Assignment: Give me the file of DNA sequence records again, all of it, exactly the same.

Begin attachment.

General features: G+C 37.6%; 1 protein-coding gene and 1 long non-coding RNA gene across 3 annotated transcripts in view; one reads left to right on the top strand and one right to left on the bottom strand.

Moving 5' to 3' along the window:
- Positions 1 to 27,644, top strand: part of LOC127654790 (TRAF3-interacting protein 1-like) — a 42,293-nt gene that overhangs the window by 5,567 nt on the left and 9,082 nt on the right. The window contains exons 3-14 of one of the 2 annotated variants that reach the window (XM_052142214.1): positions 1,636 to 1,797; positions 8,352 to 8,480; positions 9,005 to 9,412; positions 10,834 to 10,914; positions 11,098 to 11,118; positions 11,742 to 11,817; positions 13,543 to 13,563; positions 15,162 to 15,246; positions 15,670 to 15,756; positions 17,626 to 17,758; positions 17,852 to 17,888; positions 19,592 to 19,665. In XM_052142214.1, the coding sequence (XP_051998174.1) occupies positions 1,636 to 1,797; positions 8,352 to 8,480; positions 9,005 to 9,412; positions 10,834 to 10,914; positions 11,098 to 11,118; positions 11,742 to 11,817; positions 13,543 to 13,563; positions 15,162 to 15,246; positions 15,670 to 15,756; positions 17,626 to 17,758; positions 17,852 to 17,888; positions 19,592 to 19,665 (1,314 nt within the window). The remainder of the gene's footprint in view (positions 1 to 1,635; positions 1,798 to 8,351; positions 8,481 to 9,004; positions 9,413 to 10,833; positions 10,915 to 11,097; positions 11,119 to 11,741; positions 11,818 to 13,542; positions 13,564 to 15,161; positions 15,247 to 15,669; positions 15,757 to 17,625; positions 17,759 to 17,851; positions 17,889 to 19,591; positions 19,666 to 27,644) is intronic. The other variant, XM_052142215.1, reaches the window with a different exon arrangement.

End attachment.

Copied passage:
General features: G+C 37.6%; 1 protein-coding gene and 1 long non-coding RNA gene across 3 annotated transcripts in view; one reads left to right on the top strand and one right to left on the bottom strand.

Moving 5' to 3' along the window:
- Positions 1 to 27,644, top strand: part of LOC127654790 (TRAF3-interacting protein 1-like) — a 42,293-nt gene that overhangs the window by 5,567 nt on the left and 9,082 nt on the right. The window contains exons 3-14 of one of the 2 annotated variants that reach the window (XM_052142214.1): positions 1,636 to 1,797; positions 8,352 to 8,480; positions 9,005 to 9,412; positions 10,834 to 10,914; positions 11,098 to 11,118; positions 11,742 to 11,817; positions 13,543 to 13,563; positions 15,162 to 15,246; positions 15,670 to 15,756; positions 17,626 to 17,758; positions 17,852 to 17,888; positions 19,592 to 19,665. In XM_052142214.1, the coding sequence (XP_051998174.1) occupies positions 1,636 to 1,797; positions 8,352 to 8,480; positions 9,005 to 9,412; positions 10,834 to 10,914; positions 11,098 to 11,118; positions 11,742 to 11,817; positions 13,543 to 13,563; positions 15,162 to 15,246; positions 15,670 to 15,756; positions 17,626 to 17,758; positions 17,852 to 17,888; positions 19,592 to 19,665 (1,314 nt within the window). The remainder of the gene's footprint in view (positions 1 to 1,635; positions 1,798 to 8,351; positions 8,481 to 9,004; positions 9,413 to 10,833; positions 10,915 to 11,097; positions 11,119 to 11,741; positions 11,818 to 13,542; positions 13,564 to 15,161; positions 15,247 to 15,669; positions 15,757 to 17,625; positions 17,759 to 17,851; positions 17,889 to 19,591; positions 19,666 to 27,644) is intronic. The other variant, XM_052142215.1, reaches the window with a different exon arrangement.